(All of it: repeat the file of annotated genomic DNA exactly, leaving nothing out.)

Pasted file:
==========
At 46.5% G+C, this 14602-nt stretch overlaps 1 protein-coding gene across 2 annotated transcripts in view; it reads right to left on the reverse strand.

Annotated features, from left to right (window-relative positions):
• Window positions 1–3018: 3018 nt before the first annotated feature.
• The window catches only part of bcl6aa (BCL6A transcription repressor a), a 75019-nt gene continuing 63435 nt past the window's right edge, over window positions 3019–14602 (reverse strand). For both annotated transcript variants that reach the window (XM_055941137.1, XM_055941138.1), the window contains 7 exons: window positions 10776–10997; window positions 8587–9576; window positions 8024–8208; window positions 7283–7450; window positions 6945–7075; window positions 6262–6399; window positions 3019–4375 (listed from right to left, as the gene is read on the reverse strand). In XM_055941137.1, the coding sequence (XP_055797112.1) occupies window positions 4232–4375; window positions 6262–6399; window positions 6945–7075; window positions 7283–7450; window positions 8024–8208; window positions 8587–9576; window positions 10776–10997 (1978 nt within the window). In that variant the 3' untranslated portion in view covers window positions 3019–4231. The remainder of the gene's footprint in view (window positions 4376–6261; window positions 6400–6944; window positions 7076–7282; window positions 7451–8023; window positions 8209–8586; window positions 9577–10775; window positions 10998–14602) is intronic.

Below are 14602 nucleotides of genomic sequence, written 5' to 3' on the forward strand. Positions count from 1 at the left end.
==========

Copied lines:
At 46.5% G+C, this 14602-nt stretch overlaps 1 protein-coding gene across 2 annotated transcripts in view; it reads right to left on the reverse strand.

Annotated features, from left to right (window-relative positions):
• Window positions 1–3018: 3018 nt before the first annotated feature.
• The window catches only part of bcl6aa (BCL6A transcription repressor a), a 75019-nt gene continuing 63435 nt past the window's right edge, over window positions 3019–14602 (reverse strand). For both annotated transcript variants that reach the window (XM_055941137.1, XM_055941138.1), the window contains 7 exons: window positions 10776–10997; window positions 8587–9576; window positions 8024–8208; window positions 7283–7450; window positions 6945–7075; window positions 6262–6399; window positions 3019–4375 (listed from right to left, as the gene is read on the reverse strand). In XM_055941137.1, the coding sequence (XP_055797112.1) occupies window positions 4232–4375; window positions 6262–6399; window positions 6945–7075; window positions 7283–7450; window positions 8024–8208; window positions 8587–9576; window positions 10776–10997 (1978 nt within the window). In that variant the 3' untranslated portion in view covers window positions 3019–4231. The remainder of the gene's footprint in view (window positions 4376–6261; window positions 6400–6944; window positions 7076–7282; window positions 7451–8023; window positions 8209–8586; window positions 9577–10775; window positions 10998–14602) is intronic.

Below are 14602 nucleotides of genomic sequence, written 5' to 3' on the forward strand. Positions count from 1 at the left end.